We review de novo a district court's decision to grant judgment as a matter of law. Medtronic, Inc. v. ConvaCare, Inc., 17 F.3d 252, 255 (8th Cir. 1994).
Judgment as a matter of law is appropriate only where the nonmoving party has presented insufficient evidence to support a jury verdict in his or her favor, and this is judged by viewing the evidence in the light most favorable to the nonmoving party and giving him or her the benefit of all reasonable inferences from the evidence, but without assessing credibility.
Abbott v. City of Crocker, 30 F.3d 994, 997 (8th Cir. 1994).
The gravamen of Appellant's constitutional claims is that Officers Vanalmsick and Long employed excessive force in the course of subduing him. In Graham v. Connor, 490 U.S. 386, 395, 109 S.Ct. 1865, 1871, 104 L.Ed.2d 443 (1989), the Supreme Court held that " all claims that law enforcement officers used excessive force — deadly or not — in the course of an arrest, investigatory stop, or other `seizure' of a free citizen should be analyzed under the Fourth Amendment and its `reasonableness' standard. . . ." As a necessary predicate to determining whether the district court erroneously granted Officer Vanalmsick a judgment as a matter of law because he did not "seize" Appellant, we must identify at what point Appellant became "seized" in this case.
A "seizure" occurs only when a citizen is physically touched by law enforcement officers or when he otherwise submits to a show of authority by the officers. California v. Hodari D., 499 U.S. 621, 626, 111 S.Ct. 1547, 1550-51, 113 L.Ed.2d 690 (1991). An assertion of authority by a law enforcement officer without a corresponding submission by the citizen does not constitute a seizure within the meaning of the Fourth Amendment. Id. at 626, 111 S.Ct. at 1550-51. "Neither usage nor common-law tradition makes an attempted seizure a seizure." Id. at 626 n. 2, 111 S.Ct. at 1551 n. 2.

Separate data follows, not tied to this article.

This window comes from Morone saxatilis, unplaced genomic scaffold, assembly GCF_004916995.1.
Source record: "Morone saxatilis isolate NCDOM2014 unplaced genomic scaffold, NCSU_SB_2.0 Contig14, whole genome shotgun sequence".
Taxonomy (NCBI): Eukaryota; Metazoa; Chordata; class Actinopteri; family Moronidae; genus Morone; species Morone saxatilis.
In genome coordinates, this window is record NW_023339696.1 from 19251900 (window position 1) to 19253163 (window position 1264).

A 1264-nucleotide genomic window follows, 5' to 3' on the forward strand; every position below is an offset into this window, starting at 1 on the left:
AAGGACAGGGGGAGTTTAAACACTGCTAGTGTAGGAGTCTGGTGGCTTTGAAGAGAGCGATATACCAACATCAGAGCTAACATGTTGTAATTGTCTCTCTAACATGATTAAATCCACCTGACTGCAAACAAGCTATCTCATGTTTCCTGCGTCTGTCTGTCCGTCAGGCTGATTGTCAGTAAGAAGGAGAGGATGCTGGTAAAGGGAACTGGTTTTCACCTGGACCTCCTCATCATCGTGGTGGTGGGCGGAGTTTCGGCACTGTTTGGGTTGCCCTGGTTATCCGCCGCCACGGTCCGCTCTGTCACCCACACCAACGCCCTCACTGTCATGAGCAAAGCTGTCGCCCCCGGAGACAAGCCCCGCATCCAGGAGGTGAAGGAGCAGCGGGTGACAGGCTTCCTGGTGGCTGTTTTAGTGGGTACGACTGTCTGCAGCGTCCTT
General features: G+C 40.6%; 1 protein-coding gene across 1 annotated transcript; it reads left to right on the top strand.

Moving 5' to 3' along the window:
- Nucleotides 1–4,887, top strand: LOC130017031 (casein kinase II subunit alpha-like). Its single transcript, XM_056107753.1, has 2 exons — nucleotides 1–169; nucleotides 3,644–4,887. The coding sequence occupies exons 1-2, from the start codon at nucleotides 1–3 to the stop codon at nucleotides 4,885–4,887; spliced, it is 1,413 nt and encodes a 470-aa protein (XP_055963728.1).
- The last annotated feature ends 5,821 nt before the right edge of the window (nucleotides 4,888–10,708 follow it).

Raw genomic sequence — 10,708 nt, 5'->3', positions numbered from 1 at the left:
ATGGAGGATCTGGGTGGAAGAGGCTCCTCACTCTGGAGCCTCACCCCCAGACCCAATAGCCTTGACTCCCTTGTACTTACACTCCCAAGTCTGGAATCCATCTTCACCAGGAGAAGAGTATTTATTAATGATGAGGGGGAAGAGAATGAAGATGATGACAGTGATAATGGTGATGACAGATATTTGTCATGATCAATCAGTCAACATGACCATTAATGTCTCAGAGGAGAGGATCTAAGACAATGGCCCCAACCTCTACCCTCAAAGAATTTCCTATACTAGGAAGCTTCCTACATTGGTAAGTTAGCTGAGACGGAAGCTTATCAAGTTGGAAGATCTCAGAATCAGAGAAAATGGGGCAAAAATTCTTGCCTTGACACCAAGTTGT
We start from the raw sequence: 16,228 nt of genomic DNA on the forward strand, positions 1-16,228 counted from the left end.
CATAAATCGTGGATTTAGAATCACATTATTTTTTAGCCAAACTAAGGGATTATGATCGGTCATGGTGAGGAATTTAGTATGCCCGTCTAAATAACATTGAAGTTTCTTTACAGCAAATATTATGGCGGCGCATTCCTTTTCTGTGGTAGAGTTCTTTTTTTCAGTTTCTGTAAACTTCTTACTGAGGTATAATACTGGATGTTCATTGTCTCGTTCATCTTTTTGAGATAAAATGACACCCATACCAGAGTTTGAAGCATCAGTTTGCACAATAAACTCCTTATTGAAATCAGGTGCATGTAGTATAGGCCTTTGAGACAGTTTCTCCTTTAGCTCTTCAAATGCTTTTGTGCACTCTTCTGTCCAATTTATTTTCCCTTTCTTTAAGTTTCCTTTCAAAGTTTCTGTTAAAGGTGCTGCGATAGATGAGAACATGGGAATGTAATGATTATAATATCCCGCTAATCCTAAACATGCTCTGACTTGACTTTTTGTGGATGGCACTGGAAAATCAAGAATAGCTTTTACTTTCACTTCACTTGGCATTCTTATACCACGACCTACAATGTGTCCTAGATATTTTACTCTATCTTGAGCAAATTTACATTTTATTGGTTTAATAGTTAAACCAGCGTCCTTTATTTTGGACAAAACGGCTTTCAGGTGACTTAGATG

Appellant's argument that Hodari D. merely defines what constitutes an arrest as opposed to a seizure is undermined by the language of Hodari D. as well as our subsequent analysis of that case in Cole v. Bone, 993 F.2d 1328, 1332 (8th Cir. 1993). In Hodari D., the Court stated that "[a]s this case comes to us, the only issue presented is whether, at the time he dropped the drugs, Hodari had been `seized' within the meaning of the Fourth Amendment." 499 U.S. at 623, 111 S.Ct. at 1549. In Cole, we specifically held that Hodari D. defines what constitutes a seizure for Fourth Amendment purposes. 993 F.2d at 1332.
In Cole, we applied Hodari D. in addressing the plaintiff's claim that the officers' unsuccessful measures to stop a fleeing truck were "seizures." 993 F.2d at 1332. We stated that "these actions constituted assertions of authority by the officers, but they were not seizures under the Fourth Amendment because Cole did not submit to any of them, nor did any succeed in stopping him." Id. at 1333. We held that one becomes seized when the officer's show of authority has the effect of stopping his movement. Id. at 1332-33.
Here, the undisputed evidence shows that Officer Vanalmsick did not touch Appellant, nor did Appellant submit to Officer Vanalmsick's show of authority in any way. The most that can be said for Officer Vanalmsick's acts is that they amounted to an attempted seizure, which Hodari D. makes clear is not a seizure. Thus, the district court properly granted Vanalmsick's motion for judgment as a matter of law.
B. Motions in Limine